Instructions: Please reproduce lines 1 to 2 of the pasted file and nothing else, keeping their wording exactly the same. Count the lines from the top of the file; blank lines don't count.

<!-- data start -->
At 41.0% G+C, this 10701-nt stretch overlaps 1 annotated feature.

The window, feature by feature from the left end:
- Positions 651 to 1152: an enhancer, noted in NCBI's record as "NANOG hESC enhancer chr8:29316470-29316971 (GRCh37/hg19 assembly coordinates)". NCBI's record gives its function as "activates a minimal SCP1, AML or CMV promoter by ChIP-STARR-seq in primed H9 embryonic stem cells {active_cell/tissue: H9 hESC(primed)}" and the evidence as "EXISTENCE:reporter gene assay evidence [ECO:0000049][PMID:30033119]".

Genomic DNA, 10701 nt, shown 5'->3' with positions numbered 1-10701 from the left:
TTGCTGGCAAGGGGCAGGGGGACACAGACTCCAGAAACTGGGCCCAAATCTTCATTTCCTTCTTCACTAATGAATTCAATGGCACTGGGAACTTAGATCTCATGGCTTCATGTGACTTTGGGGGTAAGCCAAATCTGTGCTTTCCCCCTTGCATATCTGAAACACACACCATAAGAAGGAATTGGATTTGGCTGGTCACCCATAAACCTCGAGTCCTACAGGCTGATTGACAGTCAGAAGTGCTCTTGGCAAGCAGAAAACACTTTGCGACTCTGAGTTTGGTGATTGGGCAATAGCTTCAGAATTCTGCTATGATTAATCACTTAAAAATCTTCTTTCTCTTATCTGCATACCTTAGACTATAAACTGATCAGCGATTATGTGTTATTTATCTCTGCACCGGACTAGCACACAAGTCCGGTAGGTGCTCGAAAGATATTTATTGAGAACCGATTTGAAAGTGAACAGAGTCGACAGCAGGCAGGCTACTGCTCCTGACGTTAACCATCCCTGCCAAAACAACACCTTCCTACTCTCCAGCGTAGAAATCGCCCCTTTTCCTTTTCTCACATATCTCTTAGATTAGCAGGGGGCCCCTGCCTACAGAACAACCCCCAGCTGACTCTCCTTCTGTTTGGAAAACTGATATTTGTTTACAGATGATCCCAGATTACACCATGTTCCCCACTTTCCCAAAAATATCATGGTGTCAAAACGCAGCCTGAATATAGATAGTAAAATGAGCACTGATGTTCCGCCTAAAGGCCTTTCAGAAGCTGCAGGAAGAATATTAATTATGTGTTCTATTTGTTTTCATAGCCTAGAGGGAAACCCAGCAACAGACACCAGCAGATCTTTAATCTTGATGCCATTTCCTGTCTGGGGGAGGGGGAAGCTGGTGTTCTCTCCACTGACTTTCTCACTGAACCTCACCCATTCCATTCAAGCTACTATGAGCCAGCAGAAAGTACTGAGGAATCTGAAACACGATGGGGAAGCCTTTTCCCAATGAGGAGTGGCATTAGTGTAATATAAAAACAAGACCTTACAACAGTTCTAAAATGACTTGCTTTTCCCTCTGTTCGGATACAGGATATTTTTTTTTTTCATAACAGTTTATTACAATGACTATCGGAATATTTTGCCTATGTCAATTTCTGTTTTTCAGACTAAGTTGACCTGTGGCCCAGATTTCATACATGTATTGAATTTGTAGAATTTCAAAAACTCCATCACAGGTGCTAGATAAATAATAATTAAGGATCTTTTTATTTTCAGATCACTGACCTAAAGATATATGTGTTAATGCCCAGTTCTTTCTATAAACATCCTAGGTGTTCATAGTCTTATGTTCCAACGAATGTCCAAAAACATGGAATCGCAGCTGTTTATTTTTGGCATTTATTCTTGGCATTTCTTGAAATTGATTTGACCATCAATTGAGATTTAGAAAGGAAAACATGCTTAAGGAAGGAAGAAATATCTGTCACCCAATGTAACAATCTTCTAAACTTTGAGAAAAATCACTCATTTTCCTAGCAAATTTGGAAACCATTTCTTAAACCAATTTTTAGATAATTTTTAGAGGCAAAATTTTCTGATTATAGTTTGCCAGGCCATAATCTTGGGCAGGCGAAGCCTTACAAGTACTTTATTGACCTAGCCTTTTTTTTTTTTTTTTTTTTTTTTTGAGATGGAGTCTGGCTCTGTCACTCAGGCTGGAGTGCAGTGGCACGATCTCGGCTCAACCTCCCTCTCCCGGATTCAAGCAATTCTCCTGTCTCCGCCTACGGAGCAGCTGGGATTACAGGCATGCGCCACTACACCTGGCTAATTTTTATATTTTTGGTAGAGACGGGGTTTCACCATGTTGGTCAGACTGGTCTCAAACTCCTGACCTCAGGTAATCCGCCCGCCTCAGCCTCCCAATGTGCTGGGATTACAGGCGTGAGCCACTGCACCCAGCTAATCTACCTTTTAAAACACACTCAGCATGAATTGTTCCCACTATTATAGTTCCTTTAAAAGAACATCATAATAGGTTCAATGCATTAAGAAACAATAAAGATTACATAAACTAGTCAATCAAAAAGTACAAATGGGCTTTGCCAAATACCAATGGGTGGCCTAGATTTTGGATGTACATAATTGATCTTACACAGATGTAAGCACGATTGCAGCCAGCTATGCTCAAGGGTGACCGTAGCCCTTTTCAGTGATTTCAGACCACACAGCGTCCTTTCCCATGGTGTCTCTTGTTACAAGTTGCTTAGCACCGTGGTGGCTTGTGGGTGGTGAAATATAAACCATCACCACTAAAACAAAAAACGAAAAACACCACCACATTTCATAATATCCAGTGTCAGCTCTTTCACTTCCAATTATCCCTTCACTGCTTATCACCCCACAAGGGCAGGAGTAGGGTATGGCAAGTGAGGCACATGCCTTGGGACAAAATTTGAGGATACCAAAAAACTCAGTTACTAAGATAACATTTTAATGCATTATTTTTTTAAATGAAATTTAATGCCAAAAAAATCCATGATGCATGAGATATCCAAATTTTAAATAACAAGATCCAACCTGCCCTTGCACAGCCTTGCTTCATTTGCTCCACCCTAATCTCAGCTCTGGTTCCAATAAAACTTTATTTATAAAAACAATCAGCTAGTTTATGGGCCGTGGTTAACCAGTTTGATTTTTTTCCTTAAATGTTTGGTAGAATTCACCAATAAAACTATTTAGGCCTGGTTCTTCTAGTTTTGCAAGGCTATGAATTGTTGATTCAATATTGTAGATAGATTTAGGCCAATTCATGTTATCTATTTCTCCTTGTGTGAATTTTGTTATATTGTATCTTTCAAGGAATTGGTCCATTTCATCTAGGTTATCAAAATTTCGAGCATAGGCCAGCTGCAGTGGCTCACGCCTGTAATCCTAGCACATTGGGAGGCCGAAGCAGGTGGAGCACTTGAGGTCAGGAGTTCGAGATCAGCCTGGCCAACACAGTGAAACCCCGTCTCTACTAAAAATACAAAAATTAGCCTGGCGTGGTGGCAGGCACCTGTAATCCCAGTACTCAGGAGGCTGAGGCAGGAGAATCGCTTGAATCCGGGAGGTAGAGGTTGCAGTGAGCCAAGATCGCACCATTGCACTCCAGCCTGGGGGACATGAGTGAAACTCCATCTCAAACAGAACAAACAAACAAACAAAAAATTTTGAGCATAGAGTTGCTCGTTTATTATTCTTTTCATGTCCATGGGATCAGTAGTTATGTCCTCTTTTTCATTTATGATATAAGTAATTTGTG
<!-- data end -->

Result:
At 41.0% G+C, this 10701-nt stretch overlaps 1 annotated feature.

The window, feature by feature from the left end: